The boundaries of minimization as a technique for improving affect: good for the goose but not for the gander?
Article first published online: 31 JUL 2013
© 2013 Wiley Periodicals, Inc
Journal of Applied Social Psychology
Volume 43, Issue 8, pages 1717–1724, August 2013
How to Cite
Grover, K. W., Pinel, E. C., Bosson, J. K. and LeBeau, L. S. (2013), The boundaries of minimization as a technique for improving affect: good for the goose but not for the gander?. Journal of Applied Social Psychology, 43: 1717–1724. doi: 10.1111/jasp.12127
- Issue published online: 13 AUG 2013
- Article first published online: 31 JUL 2013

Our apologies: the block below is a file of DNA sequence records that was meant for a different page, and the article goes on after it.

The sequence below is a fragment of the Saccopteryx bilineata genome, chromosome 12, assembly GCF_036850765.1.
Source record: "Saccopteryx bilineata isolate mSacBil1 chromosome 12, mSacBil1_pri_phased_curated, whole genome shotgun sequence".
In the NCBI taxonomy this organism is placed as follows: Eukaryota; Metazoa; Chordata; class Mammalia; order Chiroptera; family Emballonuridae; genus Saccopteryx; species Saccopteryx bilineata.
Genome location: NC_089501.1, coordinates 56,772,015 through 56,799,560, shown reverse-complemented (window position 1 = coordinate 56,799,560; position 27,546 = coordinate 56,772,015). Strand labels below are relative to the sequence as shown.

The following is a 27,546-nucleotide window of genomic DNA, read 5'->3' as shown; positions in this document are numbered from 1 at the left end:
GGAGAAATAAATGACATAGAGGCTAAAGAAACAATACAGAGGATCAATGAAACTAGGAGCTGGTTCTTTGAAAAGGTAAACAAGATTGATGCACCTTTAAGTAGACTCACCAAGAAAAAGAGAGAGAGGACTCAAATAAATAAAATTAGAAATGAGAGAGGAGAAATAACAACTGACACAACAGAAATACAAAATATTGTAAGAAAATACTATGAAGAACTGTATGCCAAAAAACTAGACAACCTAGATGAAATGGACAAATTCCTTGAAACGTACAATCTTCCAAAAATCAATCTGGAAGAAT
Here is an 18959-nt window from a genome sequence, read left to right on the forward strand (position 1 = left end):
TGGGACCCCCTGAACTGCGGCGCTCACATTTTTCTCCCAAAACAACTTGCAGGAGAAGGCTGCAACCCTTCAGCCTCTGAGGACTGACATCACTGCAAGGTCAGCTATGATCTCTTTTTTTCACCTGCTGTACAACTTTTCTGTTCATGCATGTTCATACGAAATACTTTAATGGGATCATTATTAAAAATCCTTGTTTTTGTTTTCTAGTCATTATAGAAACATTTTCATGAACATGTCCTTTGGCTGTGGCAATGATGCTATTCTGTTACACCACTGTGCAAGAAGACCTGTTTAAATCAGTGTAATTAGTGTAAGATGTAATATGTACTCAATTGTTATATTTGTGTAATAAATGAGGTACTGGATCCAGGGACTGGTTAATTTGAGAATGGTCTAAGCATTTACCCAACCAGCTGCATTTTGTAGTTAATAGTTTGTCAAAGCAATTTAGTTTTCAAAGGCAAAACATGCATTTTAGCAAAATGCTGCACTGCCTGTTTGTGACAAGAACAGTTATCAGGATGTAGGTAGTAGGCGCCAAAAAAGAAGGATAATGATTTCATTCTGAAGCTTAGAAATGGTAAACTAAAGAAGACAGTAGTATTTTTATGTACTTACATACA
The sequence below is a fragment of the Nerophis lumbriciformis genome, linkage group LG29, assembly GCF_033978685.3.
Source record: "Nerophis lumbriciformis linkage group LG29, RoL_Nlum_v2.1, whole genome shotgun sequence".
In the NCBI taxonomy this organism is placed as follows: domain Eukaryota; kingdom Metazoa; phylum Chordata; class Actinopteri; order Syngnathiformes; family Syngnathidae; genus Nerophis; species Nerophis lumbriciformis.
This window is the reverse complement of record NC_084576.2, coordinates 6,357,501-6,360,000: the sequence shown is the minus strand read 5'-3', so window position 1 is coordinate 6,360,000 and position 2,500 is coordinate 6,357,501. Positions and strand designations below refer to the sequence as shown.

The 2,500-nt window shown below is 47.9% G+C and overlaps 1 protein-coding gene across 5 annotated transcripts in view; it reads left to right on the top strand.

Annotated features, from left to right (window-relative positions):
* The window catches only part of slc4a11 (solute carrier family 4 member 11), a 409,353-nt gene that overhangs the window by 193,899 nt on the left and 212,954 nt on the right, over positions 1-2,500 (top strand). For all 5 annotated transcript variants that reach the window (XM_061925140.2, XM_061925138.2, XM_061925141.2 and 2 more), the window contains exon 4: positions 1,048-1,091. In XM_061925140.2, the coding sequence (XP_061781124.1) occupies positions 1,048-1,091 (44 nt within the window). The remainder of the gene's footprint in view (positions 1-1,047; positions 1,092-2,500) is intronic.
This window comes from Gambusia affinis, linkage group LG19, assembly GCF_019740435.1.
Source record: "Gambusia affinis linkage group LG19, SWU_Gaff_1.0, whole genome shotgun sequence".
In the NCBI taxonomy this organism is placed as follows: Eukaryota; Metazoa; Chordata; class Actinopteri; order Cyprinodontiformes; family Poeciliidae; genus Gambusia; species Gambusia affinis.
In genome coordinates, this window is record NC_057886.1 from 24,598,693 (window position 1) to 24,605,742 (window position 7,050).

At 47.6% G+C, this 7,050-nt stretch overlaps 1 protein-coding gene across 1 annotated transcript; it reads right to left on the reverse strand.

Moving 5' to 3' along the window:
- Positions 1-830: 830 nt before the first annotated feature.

Research on minimization as a coping strategy suggests that it alleviates negative affect following threats. In contrast, research on minimization as a support-giving strategy suggests that it does more harm than good. Does this mean that minimization works when it is self-generated, but does not when it is offered by others? The present study examined the effect of self- and externally- generated minimizations on people with high and low self-esteem following a self-threat. Results suggest that externally-generated minimizations do not alleviate negative affect when they occur before the recipient has had time to cope. Discussion centers around the implications of these findings for past research, as well as distinctions between how people with low versus high self-esteem cope with negative events.